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Halloween, backwards: Holy Ghosting in Massachusetts

Halloween, backwards: Holy Ghosting in Massachusetts

St. Dunstan’s Episcopal Church in Dover, Massachusetts is reprising a reverse Halloween the parish tried out last year – Holy Ghosting. The Patriot Ledger:

For those unfamiliar with the practice, it’s trick-or-treating in reverse: treats are anonymously left on the doorstep for recipients. Last year, St. Dunstan’s Episcopal Church thought it would be fun to put a spin on the idea and use this Halloween tradition as a means to raise money and awareness for A Place to Turn food pantry in West Natick, putting the Holy in Ghosting, and “Holy Ghosting” was born.

It was a big hit, with more than $1,100 raised for A Place to Turn.

Parishioners have underwritten the program – to be involved, one places an order for a treat to be delivered to an individual or family:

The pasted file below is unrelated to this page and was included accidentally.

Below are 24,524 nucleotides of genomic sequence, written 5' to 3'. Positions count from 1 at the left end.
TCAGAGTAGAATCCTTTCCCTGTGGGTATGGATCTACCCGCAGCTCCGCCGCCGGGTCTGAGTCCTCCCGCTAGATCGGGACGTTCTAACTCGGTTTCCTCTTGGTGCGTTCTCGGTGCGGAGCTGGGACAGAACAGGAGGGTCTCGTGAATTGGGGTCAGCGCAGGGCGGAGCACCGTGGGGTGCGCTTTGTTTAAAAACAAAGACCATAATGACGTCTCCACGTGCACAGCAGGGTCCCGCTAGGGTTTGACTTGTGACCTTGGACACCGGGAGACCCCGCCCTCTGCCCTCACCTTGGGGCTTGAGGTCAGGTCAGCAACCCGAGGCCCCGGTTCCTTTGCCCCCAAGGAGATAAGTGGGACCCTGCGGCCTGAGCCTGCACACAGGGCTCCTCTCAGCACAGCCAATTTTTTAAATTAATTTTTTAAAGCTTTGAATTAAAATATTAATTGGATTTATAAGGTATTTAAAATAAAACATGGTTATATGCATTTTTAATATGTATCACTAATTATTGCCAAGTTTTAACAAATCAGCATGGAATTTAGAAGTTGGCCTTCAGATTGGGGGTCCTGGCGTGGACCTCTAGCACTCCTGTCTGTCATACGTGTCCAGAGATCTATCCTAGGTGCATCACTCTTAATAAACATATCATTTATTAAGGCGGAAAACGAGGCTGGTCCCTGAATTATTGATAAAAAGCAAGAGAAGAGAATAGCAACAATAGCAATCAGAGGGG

For a suggested donation, parishioners will do the ghosting (during the day). Each package will contain a small treat, a note letting the person/family know that a donation has been made to A Place to Turn in their honor, and a small ghost letting people know St. Dunstan’s is doing this to support A Place to Turn, as well as information on the church.

Order forms are on the church website.

What is your church planning for Halloween?

 

 

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Father Peter D'Alesandre

Grace Church in Yantic, Connecticut after Church on the Sunday nearest All Saints Day, goes to the County Home for the Sick and Elderly in Fitchville, Connecticut.
Some of us wear costumes, some don't.

We bring two things:
Small trial-size personal care items and snacks (both diabetic and non).
We also bring the children of the Sunday School to allow children and invalids to meet.

We do something similar at Christmas and Easter, but instead of costumes, we sing a few songs with the treats and toiletries.

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